Tuesday, March 15, Coastal Conversations held the program “Urban Design Lessons from the Atlanta Beltline Project” at Ben May Library in downtown Mobile. This program featured Clyde Higgs, President & CEO of Atlanta Beltline Inc. and graduate of the University of South Alabama. Clyde spoke about ways Mobile can model the largest, most wide-ranging urban redevelopment programs in the United States.
The Atlanta Beltline connects 4 abandoned and active rail lines, forming a loop around Midtown and Downtown Atlanta. It includes 8.8 miles of mainline Beltline trails, 6.2 miles of connector trails with ABI involvement and 3.7 miles of additional connector trails. The redevelopment project has successfully added 22 miles of new streetcar transit, 46 miles of improved streetscapes, 2,977 affordable housing units, 1,300 acres of new greenspace, 1,100 acres of new remediation and 24,200 permanent jobs.
The vision of the Atlanta Beltline project requires accommodating both current and future residents and presents the challenge of simultaneously creating and preserving affordable housing.
Taking into consideration the effects of a new, booming economy on low-income residents, Atlanta Beltline Inc. has established their Legacy Retention Program, Home Empowerment Workshops, Inclusionary Zoning and acquisition + activation strategy. Additionally, a fund works to pay the difference of property taxes to avoid displacement.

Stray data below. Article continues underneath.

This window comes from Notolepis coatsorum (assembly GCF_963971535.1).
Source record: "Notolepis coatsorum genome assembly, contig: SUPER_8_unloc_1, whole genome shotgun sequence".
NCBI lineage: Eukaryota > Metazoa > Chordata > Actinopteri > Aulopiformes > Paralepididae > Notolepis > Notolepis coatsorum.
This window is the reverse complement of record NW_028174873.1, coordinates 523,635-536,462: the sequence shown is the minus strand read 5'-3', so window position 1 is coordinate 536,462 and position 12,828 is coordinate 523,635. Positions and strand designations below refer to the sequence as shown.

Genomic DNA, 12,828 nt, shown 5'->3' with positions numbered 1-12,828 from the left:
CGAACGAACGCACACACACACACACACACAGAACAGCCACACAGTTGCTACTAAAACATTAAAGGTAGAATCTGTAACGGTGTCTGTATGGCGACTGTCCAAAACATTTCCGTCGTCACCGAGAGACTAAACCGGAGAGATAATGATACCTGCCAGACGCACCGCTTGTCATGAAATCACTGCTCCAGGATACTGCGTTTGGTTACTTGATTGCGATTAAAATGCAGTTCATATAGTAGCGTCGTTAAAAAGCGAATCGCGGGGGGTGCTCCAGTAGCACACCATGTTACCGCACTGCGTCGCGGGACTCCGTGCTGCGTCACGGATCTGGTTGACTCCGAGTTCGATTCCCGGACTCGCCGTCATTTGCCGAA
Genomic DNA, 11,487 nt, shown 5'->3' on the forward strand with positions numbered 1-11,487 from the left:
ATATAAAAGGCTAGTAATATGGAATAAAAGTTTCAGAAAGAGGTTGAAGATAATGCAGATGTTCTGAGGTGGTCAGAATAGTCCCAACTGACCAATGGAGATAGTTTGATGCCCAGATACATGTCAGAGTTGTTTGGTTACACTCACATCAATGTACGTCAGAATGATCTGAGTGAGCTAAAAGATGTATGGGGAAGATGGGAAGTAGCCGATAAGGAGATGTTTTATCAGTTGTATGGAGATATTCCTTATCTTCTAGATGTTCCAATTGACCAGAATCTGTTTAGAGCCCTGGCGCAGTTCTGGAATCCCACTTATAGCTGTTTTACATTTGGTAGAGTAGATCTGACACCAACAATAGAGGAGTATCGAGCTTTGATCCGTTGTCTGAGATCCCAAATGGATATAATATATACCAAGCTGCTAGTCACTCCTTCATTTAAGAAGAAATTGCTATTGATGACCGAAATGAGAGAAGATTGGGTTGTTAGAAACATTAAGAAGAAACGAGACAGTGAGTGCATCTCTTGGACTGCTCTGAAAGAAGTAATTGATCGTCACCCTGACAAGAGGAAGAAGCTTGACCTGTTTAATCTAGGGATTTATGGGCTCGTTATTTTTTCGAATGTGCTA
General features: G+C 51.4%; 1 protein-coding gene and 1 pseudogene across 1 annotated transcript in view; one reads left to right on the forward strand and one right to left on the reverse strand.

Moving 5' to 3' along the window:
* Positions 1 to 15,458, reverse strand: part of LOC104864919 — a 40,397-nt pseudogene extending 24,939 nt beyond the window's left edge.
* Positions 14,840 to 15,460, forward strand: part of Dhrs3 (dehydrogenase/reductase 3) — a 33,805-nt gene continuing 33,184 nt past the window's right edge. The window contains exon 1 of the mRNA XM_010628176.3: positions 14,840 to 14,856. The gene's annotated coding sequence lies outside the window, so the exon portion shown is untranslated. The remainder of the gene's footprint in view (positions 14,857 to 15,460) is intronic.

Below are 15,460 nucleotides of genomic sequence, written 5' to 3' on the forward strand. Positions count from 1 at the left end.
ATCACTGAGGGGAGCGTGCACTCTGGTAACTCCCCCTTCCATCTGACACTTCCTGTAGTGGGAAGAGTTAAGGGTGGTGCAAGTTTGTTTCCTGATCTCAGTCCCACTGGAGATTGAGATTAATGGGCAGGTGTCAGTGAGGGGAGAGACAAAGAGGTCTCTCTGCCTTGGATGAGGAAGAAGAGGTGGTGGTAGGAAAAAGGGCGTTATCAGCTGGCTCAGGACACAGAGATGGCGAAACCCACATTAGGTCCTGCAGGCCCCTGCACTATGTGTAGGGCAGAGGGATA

The Atlanta Beltline has become the first place of choice to live, both for individuals looking to relocate and businesses looking to expand in Atlanta. With investments of $8.3 billion catalyzed in the planning area, the urban development project aims to create 50,000 permanent jobs, 5,600 units of affordable housing by 2030 and attract 2.9 million more residents to the area by 2050
In Mobile, Three Mile Creek Partnership is taking on our city’s own redevelopment project. Three Mile Creek begins at the wetland ponds at the University of South Alabama, flows south through Langan Park Lake, neighborhoods, commercial districts, natural landscapes, downtown Mobile, the Mobile River and into Mobile Bay. The project aims to construct a 12-mile walking and biking trail along the waterway, restore along the creek, create and promote recreational and economic opportunities throughout the area and include all neighborhoods in the transformation process.
Clyde’s most significant piece of advice regarding our own community’s goal for large-scale redevelopment was to “make sure Mobile stays Mobile.”
He advised a “holistic” vision when taking on any redevelopment project, adding Atlanta Beltline Inc. works to “make sure the entire community wins when [they] are making investments.” These efforts are essential in achieving strong support from city leadership and the community and have proven to be effective with over 80% of residents strongly affirming it to be worthy of public investment.